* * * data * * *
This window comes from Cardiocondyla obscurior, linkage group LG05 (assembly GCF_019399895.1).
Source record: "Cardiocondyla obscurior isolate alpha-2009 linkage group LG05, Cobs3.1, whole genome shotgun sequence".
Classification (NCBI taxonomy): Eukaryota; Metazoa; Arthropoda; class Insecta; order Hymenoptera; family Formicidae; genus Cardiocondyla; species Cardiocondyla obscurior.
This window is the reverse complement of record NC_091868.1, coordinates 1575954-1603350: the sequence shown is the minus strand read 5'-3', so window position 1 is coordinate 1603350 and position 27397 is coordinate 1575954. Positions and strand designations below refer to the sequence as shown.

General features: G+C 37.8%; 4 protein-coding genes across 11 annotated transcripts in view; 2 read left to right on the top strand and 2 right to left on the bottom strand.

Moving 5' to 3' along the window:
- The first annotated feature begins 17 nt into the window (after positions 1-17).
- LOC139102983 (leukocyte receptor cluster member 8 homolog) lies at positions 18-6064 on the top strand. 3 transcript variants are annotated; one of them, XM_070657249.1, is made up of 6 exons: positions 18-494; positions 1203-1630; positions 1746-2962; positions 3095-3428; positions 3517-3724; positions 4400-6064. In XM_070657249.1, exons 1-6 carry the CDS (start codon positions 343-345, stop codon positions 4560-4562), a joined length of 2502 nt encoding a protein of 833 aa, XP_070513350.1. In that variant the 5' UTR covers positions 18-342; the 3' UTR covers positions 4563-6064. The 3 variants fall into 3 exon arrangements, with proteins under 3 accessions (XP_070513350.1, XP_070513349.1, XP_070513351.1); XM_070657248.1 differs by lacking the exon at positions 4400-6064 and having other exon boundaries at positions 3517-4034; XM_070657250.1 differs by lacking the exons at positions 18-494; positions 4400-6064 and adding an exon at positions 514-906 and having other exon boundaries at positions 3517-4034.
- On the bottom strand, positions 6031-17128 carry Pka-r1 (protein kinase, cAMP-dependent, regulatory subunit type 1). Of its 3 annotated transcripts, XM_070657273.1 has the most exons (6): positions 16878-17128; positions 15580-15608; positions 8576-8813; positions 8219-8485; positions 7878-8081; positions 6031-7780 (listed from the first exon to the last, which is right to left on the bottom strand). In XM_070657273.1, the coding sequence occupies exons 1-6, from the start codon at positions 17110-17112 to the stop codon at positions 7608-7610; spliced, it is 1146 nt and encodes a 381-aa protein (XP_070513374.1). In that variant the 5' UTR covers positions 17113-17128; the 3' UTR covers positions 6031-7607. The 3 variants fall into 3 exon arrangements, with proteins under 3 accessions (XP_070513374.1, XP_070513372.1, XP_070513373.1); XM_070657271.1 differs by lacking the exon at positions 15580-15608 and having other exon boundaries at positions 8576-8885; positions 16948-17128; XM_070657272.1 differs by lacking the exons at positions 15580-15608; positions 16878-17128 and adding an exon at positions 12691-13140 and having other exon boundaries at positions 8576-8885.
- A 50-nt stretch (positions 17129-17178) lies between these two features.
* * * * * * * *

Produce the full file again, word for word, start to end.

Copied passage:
This window comes from Cardiocondyla obscurior, linkage group LG05 (assembly GCF_019399895.1).
Source record: "Cardiocondyla obscurior isolate alpha-2009 linkage group LG05, Cobs3.1, whole genome shotgun sequence".
Classification (NCBI taxonomy): Eukaryota; Metazoa; Arthropoda; class Insecta; order Hymenoptera; family Formicidae; genus Cardiocondyla; species Cardiocondyla obscurior.
This window is the reverse complement of record NC_091868.1, coordinates 1575954-1603350: the sequence shown is the minus strand read 5'-3', so window position 1 is coordinate 1603350 and position 27397 is coordinate 1575954. Positions and strand designations below refer to the sequence as shown.

General features: G+C 37.8%; 4 protein-coding genes across 11 annotated transcripts in view; 2 read left to right on the top strand and 2 right to left on the bottom strand.

Moving 5' to 3' along the window:
- The first annotated feature begins 17 nt into the window (after positions 1-17).
- LOC139102983 (leukocyte receptor cluster member 8 homolog) lies at positions 18-6064 on the top strand. 3 transcript variants are annotated; one of them, XM_070657249.1, is made up of 6 exons: positions 18-494; positions 1203-1630; positions 1746-2962; positions 3095-3428; positions 3517-3724; positions 4400-6064. In XM_070657249.1, exons 1-6 carry the CDS (start codon positions 343-345, stop codon positions 4560-4562), a joined length of 2502 nt encoding a protein of 833 aa, XP_070513350.1. In that variant the 5' UTR covers positions 18-342; the 3' UTR covers positions 4563-6064. The 3 variants fall into 3 exon arrangements, with proteins under 3 accessions (XP_070513350.1, XP_070513349.1, XP_070513351.1); XM_070657248.1 differs by lacking the exon at positions 4400-6064 and having other exon boundaries at positions 3517-4034; XM_070657250.1 differs by lacking the exons at positions 18-494; positions 4400-6064 and adding an exon at positions 514-906 and having other exon boundaries at positions 3517-4034.
- On the bottom strand, positions 6031-17128 carry Pka-r1 (protein kinase, cAMP-dependent, regulatory subunit type 1). Of its 3 annotated transcripts, XM_070657273.1 has the most exons (6): positions 16878-17128; positions 15580-15608; positions 8576-8813; positions 8219-8485; positions 7878-8081; positions 6031-7780 (listed from the first exon to the last, which is right to left on the bottom strand). In XM_070657273.1, the coding sequence occupies exons 1-6, from the start codon at positions 17110-17112 to the stop codon at positions 7608-7610; spliced, it is 1146 nt and encodes a 381-aa protein (XP_070513374.1). In that variant the 5' UTR covers positions 17113-17128; the 3' UTR covers positions 6031-7607. The 3 variants fall into 3 exon arrangements, with proteins under 3 accessions (XP_070513374.1, XP_070513372.1, XP_070513373.1); XM_070657271.1 differs by lacking the exon at positions 15580-15608 and having other exon boundaries at positions 8576-8885; positions 16948-17128; XM_070657272.1 differs by lacking the exons at positions 15580-15608; positions 16878-17128 and adding an exon at positions 12691-13140 and having other exon boundaries at positions 8576-8885.
- A 50-nt stretch (positions 17129-17178) lies between these two features.